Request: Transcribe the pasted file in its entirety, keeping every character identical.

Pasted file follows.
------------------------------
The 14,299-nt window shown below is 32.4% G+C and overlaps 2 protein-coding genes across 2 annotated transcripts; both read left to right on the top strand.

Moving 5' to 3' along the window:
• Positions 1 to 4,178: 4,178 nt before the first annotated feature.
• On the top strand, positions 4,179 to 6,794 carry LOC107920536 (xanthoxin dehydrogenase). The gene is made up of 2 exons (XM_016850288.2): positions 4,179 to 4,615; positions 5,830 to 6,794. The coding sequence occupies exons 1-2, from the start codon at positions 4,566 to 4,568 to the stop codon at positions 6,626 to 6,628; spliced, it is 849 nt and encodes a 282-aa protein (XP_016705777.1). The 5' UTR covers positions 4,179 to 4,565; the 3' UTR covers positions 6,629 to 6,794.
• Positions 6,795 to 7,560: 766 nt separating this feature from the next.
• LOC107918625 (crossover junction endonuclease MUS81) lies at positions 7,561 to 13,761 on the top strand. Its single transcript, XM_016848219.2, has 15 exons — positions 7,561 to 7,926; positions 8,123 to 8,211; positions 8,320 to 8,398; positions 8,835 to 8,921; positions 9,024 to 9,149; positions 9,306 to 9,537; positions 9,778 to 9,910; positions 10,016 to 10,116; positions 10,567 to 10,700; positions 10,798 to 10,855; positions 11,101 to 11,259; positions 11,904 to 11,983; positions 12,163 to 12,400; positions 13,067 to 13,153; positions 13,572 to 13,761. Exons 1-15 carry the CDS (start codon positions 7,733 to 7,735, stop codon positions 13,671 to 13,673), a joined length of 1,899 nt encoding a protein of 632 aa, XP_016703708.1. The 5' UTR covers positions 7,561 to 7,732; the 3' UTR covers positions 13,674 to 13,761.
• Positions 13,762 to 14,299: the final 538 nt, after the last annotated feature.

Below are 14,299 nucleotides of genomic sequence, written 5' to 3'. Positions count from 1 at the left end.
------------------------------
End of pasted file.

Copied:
The 14,299-nt window shown below is 32.4% G+C and overlaps 2 protein-coding genes across 2 annotated transcripts; both read left to right on the top strand.

Moving 5' to 3' along the window:
• Positions 1 to 4,178: 4,178 nt before the first annotated feature.
• On the top strand, positions 4,179 to 6,794 carry LOC107920536 (xanthoxin dehydrogenase). The gene is made up of 2 exons (XM_016850288.2): positions 4,179 to 4,615; positions 5,830 to 6,794. The coding sequence occupies exons 1-2, from the start codon at positions 4,566 to 4,568 to the stop codon at positions 6,626 to 6,628; spliced, it is 849 nt and encodes a 282-aa protein (XP_016705777.1). The 5' UTR covers positions 4,179 to 4,565; the 3' UTR covers positions 6,629 to 6,794.
• Positions 6,795 to 7,560: 766 nt separating this feature from the next.
• LOC107918625 (crossover junction endonuclease MUS81) lies at positions 7,561 to 13,761 on the top strand. Its single transcript, XM_016848219.2, has 15 exons — positions 7,561 to 7,926; positions 8,123 to 8,211; positions 8,320 to 8,398; positions 8,835 to 8,921; positions 9,024 to 9,149; positions 9,306 to 9,537; positions 9,778 to 9,910; positions 10,016 to 10,116; positions 10,567 to 10,700; positions 10,798 to 10,855; positions 11,101 to 11,259; positions 11,904 to 11,983; positions 12,163 to 12,400; positions 13,067 to 13,153; positions 13,572 to 13,761. Exons 1-15 carry the CDS (start codon positions 7,733 to 7,735, stop codon positions 13,671 to 13,673), a joined length of 1,899 nt encoding a protein of 632 aa, XP_016703708.1. The 5' UTR covers positions 7,561 to 7,732; the 3' UTR covers positions 13,674 to 13,761.
• Positions 13,762 to 14,299: the final 538 nt, after the last annotated feature.

Below are 14,299 nucleotides of genomic sequence, written 5' to 3'. Positions count from 1 at the left end.